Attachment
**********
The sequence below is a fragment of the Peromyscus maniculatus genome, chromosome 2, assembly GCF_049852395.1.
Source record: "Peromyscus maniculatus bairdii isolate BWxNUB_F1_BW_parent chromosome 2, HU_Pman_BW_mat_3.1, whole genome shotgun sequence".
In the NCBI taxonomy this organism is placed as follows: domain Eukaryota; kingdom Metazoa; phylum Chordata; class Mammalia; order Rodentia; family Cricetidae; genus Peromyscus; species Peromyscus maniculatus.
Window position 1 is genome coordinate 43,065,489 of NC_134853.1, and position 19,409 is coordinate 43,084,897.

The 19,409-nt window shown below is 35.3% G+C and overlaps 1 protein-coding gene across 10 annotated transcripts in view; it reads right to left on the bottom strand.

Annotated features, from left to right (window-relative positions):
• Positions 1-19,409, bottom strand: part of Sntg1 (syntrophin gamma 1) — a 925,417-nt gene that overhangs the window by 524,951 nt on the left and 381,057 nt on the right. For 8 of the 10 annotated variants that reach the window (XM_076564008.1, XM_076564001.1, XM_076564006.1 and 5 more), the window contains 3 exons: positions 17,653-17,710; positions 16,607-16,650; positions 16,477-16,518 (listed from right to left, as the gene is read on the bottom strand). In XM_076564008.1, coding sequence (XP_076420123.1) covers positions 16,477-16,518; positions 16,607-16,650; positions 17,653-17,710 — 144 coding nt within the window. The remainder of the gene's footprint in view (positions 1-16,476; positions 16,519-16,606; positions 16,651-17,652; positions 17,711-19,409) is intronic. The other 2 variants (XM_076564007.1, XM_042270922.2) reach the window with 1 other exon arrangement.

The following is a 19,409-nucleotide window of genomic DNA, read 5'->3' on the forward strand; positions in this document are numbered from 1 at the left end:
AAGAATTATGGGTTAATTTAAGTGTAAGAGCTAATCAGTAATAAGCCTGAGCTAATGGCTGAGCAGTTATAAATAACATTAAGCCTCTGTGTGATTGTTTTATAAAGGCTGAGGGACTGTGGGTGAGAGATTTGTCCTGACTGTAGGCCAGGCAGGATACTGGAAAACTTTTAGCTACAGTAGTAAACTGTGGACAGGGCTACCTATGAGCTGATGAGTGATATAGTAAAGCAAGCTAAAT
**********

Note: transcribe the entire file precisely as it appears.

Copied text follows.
The sequence below is a fragment of the Peromyscus maniculatus genome, chromosome 2, assembly GCF_049852395.1.
Source record: "Peromyscus maniculatus bairdii isolate BWxNUB_F1_BW_parent chromosome 2, HU_Pman_BW_mat_3.1, whole genome shotgun sequence".
In the NCBI taxonomy this organism is placed as follows: domain Eukaryota; kingdom Metazoa; phylum Chordata; class Mammalia; order Rodentia; family Cricetidae; genus Peromyscus; species Peromyscus maniculatus.
Window position 1 is genome coordinate 43,065,489 of NC_134853.1, and position 19,409 is coordinate 43,084,897.

The 19,409-nt window shown below is 35.3% G+C and overlaps 1 protein-coding gene across 10 annotated transcripts in view; it reads right to left on the bottom strand.

Annotated features, from left to right (window-relative positions):
• Positions 1-19,409, bottom strand: part of Sntg1 (syntrophin gamma 1) — a 925,417-nt gene that overhangs the window by 524,951 nt on the left and 381,057 nt on the right. For 8 of the 10 annotated variants that reach the window (XM_076564008.1, XM_076564001.1, XM_076564006.1 and 5 more), the window contains 3 exons: positions 17,653-17,710; positions 16,607-16,650; positions 16,477-16,518 (listed from right to left, as the gene is read on the bottom strand). In XM_076564008.1, coding sequence (XP_076420123.1) covers positions 16,477-16,518; positions 16,607-16,650; positions 17,653-17,710 — 144 coding nt within the window. The remainder of the gene's footprint in view (positions 1-16,476; positions 16,519-16,606; positions 16,651-17,652; positions 17,711-19,409) is intronic. The other 2 variants (XM_076564007.1, XM_042270922.2) reach the window with 1 other exon arrangement.

The following is a 19,409-nucleotide window of genomic DNA, read 5'->3' on the forward strand; positions in this document are numbered from 1 at the left end:
AAGAATTATGGGTTAATTTAAGTGTAAGAGCTAATCAGTAATAAGCCTGAGCTAATGGCTGAGCAGTTATAAATAACATTAAGCCTCTGTGTGATTGTTTTATAAAGGCTGAGGGACTGTGGGTGAGAGATTTGTCCTGACTGTAGGCCAGGCAGGATACTGGAAAACTTTTAGCTACAGTAGTAAACTGTGGACAGGGCTACCTATGAGCTGATGAGTGATATAGTAAAGCAAGCTAAAT